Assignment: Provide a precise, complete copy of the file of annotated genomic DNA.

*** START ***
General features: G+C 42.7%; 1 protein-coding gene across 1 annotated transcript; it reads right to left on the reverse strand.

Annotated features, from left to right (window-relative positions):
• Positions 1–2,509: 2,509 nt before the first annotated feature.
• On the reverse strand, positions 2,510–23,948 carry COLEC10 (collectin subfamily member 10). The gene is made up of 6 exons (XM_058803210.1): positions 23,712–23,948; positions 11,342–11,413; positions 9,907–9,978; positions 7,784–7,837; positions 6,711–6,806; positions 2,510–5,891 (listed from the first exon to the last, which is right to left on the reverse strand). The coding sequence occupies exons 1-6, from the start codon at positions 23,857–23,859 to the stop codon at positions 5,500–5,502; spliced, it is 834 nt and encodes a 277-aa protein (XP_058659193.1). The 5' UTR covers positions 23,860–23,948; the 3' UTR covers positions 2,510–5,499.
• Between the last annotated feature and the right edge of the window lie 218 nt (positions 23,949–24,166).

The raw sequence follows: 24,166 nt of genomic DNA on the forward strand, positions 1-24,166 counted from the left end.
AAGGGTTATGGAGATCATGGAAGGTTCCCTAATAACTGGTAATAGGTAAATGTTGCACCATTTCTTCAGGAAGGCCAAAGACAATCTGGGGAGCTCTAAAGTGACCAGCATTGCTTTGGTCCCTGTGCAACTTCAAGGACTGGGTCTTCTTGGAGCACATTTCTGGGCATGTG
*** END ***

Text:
General features: G+C 42.7%; 1 protein-coding gene across 1 annotated transcript; it reads right to left on the reverse strand.

Annotated features, from left to right (window-relative positions):
• Positions 1–2,509: 2,509 nt before the first annotated feature.
• On the reverse strand, positions 2,510–23,948 carry COLEC10 (collectin subfamily member 10). The gene is made up of 6 exons (XM_058803210.1): positions 23,712–23,948; positions 11,342–11,413; positions 9,907–9,978; positions 7,784–7,837; positions 6,711–6,806; positions 2,510–5,891 (listed from the first exon to the last, which is right to left on the reverse strand). The coding sequence occupies exons 1-6, from the start codon at positions 23,857–23,859 to the stop codon at positions 5,500–5,502; spliced, it is 834 nt and encodes a 277-aa protein (XP_058659193.1). The 5' UTR covers positions 23,860–23,948; the 3' UTR covers positions 2,510–5,499.
• Between the last annotated feature and the right edge of the window lie 218 nt (positions 23,949–24,166).

The raw sequence follows: 24,166 nt of genomic DNA on the forward strand, positions 1-24,166 counted from the left end.
AAGGGTTATGGAGATCATGGAAGGTTCCCTAATAACTGGTAATAGGTAAATGTTGCACCATTTCTTCAGGAAGGCCAAAGACAATCTGGGGAGCTCTAAAGTGACCAGCATTGCTTTGGTCCCTGTGCAACTTCAAGGACTGGGTCTTCTTGGAGCACATTTCTGGGCATGTG